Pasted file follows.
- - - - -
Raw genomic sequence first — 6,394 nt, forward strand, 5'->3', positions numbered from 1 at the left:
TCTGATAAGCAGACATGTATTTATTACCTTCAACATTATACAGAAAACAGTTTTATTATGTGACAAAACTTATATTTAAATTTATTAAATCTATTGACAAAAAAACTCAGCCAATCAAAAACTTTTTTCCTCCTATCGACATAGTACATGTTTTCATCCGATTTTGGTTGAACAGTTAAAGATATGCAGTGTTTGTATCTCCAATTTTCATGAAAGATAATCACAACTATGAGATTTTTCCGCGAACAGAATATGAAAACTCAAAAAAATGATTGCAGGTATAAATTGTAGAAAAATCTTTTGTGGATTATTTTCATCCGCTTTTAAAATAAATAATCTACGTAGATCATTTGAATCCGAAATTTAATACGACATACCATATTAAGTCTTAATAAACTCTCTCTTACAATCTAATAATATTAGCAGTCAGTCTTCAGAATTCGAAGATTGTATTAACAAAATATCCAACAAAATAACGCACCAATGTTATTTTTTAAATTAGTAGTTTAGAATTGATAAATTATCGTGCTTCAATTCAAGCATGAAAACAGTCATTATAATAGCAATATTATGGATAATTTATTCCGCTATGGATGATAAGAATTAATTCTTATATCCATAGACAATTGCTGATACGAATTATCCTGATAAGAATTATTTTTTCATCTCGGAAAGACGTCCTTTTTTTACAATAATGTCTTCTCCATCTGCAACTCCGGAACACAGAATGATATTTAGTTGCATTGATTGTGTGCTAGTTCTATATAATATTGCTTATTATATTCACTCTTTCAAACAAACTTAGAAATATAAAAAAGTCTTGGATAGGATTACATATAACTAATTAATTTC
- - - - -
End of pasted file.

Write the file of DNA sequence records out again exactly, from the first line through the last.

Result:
Raw genomic sequence first — 6,394 nt, forward strand, 5'->3', positions numbered from 1 at the left:
TCTGATAAGCAGACATGTATTTATTACCTTCAACATTATACAGAAAACAGTTTTATTATGTGACAAAACTTATATTTAAATTTATTAAATCTATTGACAAAAAAACTCAGCCAATCAAAAACTTTTTTCCTCCTATCGACATAGTACATGTTTTCATCCGATTTTGGTTGAACAGTTAAAGATATGCAGTGTTTGTATCTCCAATTTTCATGAAAGATAATCACAACTATGAGATTTTTCCGCGAACAGAATATGAAAACTCAAAAAAATGATTGCAGGTATAAATTGTAGAAAAATCTTTTGTGGATTATTTTCATCCGCTTTTAAAATAAATAATCTACGTAGATCATTTGAATCCGAAATTTAATACGACATACCATATTAAGTCTTAATAAACTCTCTCTTACAATCTAATAATATTAGCAGTCAGTCTTCAGAATTCGAAGATTGTATTAACAAAATATCCAACAAAATAACGCACCAATGTTATTTTTTAAATTAGTAGTTTAGAATTGATAAATTATCGTGCTTCAATTCAAGCATGAAAACAGTCATTATAATAGCAATATTATGGATAATTTATTCCGCTATGGATGATAAGAATTAATTCTTATATCCATAGACAATTGCTGATACGAATTATCCTGATAAGAATTATTTTTTCATCTCGGAAAGACGTCCTTTTTTTACAATAATGTCTTCTCCATCTGCAACTCCGGAACACAGAATGATATTTAGTTGCATTGATTGTGTGCTAGTTCTATATAATATTGCTTATTATATTCACTCTTTCAAACAAACTTAGAAATATAAAAAAGTCTTGGATAGGATTACATATAACTAATTAATTTC